So, little-by-little TV is teaching us to accept things we should not accept. Recently I saw a show with a man and woman undressing … getting into bed. Then I saw the man getting on top of the woman before the scene was cut. Little-by-little. Eventually they are going to show the whole thing.

Ninety percent of all sex shown on television is presented outside of marriage. Thus, the sacred side of sex—as it was intended by God to be a beautiful sharing experience between a husband and a wife—is rarely presented by television. Instead, sex on TV is usually exploitive, manipulative, perverted.

Homosexuality is hardly ever shown in a bad light. The public doesn’t realize that the organization which has the most influence on television, other than television itself, is the homosexual group. They pre-screen and approve every television script dealing with homosexuality. They spend 20 hours a week in an office in New York going over proposed television scripts. That is why you are not going to see homosexuals ever presented honestly on television. How contrary can you get to the Bible?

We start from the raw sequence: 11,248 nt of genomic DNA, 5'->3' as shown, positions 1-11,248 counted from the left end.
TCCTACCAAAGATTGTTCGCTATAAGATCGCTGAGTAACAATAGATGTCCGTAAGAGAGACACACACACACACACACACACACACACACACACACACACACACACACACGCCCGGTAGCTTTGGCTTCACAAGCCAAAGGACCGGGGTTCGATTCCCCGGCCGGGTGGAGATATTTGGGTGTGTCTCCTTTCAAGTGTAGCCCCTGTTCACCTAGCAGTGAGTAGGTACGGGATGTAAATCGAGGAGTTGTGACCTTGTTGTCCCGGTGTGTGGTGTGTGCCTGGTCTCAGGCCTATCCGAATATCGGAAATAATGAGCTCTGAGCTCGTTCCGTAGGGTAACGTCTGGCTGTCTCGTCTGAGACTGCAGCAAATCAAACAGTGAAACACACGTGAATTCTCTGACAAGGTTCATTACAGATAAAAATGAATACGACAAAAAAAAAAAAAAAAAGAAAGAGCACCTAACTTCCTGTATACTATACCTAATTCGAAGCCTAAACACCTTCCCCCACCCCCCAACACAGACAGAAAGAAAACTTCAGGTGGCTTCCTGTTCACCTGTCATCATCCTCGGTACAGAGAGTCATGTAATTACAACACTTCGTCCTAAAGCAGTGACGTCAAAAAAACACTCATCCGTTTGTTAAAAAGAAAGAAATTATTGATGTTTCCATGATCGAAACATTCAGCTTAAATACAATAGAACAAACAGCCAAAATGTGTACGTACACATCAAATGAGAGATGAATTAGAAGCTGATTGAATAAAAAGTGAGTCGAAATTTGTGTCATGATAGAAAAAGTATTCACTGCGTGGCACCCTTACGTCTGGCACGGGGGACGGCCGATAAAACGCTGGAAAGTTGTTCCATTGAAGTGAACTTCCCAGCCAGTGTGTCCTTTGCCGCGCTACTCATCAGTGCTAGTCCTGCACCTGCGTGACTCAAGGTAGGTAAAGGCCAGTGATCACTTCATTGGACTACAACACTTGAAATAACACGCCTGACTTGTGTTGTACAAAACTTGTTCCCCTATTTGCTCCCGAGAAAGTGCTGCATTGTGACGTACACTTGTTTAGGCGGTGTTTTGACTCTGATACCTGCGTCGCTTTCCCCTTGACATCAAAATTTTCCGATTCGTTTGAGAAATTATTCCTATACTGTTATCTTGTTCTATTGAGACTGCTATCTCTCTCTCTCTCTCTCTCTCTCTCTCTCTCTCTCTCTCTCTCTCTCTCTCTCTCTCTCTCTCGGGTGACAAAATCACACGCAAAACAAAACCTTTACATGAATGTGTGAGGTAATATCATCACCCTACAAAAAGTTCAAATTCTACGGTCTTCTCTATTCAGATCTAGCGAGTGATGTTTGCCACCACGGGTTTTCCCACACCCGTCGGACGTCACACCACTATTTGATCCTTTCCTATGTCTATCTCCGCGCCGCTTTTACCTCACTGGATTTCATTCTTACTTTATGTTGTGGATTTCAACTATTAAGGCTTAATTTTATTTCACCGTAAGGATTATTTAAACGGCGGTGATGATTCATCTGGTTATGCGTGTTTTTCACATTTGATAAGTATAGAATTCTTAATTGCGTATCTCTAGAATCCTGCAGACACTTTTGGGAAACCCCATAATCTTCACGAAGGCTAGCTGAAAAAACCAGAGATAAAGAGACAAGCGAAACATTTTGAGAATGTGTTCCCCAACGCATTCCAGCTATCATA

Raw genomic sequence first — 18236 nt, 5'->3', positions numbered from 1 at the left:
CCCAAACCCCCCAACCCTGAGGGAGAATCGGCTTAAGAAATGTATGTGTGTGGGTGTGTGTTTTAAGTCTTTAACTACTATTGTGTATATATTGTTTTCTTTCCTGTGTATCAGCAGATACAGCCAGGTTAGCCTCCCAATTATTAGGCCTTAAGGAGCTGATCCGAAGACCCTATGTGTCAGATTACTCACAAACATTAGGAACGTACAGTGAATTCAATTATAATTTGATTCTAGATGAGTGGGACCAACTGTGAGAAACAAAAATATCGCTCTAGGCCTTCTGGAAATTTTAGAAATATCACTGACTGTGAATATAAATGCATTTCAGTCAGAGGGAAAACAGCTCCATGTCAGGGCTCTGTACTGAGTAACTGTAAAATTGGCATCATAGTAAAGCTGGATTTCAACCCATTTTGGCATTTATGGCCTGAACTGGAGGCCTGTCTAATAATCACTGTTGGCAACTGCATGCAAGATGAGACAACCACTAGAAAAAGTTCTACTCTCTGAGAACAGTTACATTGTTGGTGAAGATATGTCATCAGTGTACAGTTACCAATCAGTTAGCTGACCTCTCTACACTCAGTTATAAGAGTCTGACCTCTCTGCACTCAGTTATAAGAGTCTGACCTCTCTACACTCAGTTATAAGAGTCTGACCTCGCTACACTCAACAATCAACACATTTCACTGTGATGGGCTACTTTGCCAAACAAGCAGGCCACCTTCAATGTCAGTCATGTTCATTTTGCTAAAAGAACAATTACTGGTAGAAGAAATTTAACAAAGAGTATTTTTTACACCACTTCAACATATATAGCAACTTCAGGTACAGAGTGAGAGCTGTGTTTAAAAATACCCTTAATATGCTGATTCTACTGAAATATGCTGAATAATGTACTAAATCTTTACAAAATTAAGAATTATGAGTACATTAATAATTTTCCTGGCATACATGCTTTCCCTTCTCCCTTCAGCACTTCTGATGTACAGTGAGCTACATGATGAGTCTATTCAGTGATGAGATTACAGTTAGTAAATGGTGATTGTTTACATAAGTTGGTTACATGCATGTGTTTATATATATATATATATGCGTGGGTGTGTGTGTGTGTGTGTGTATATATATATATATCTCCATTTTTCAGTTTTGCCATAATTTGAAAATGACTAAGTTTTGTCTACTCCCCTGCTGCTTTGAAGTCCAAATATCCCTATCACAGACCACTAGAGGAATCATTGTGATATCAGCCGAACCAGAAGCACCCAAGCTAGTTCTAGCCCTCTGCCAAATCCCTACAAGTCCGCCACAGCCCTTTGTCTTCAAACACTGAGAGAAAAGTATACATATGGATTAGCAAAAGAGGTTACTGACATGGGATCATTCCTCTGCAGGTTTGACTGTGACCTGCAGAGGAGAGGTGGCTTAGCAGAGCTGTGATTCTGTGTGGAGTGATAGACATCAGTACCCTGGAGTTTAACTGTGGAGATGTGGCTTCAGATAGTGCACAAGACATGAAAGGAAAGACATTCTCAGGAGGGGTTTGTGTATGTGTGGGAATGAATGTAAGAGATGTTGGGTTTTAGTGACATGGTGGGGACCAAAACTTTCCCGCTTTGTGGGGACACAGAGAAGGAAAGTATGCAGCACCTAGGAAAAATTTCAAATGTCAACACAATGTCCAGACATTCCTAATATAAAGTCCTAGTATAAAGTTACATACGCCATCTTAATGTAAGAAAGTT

Q You have been quoted as saying that TV is a drug. Please explain.

A Check it out with your children. Set a child down, let him watch TV. Your son or daughter will watch, hour after hour. If there is not something on he or she really likes, then the child will find something and will watch that.

Television takes no effort. You don’t have to move a muscle; all you have to do is turn it on and sit. You don’t even have to use your mind; somebody else does your thinking for you. So you become addicted. You don’t have to relate to anybody. You don’t have to go through the necessary turmoil or exercise of learning how to relate or talk or do. You just sit there being entertained passively. That’s why TV is a drug. We become addicted to it and we have to watch it.

Q Some people are saying that Americans (and United Methodists) have lost the capacity to get angry about evil. Do you agree?

A Yes and no. You can’t say that about all UMs. But as an institutional church, we have lost much of our righteous indignation, our holy anger about personal sin. Because the moral changes in our society have come about little-by-little, inch-by-inch, we have been conditioned gradually to accept them without getting angry or very upset.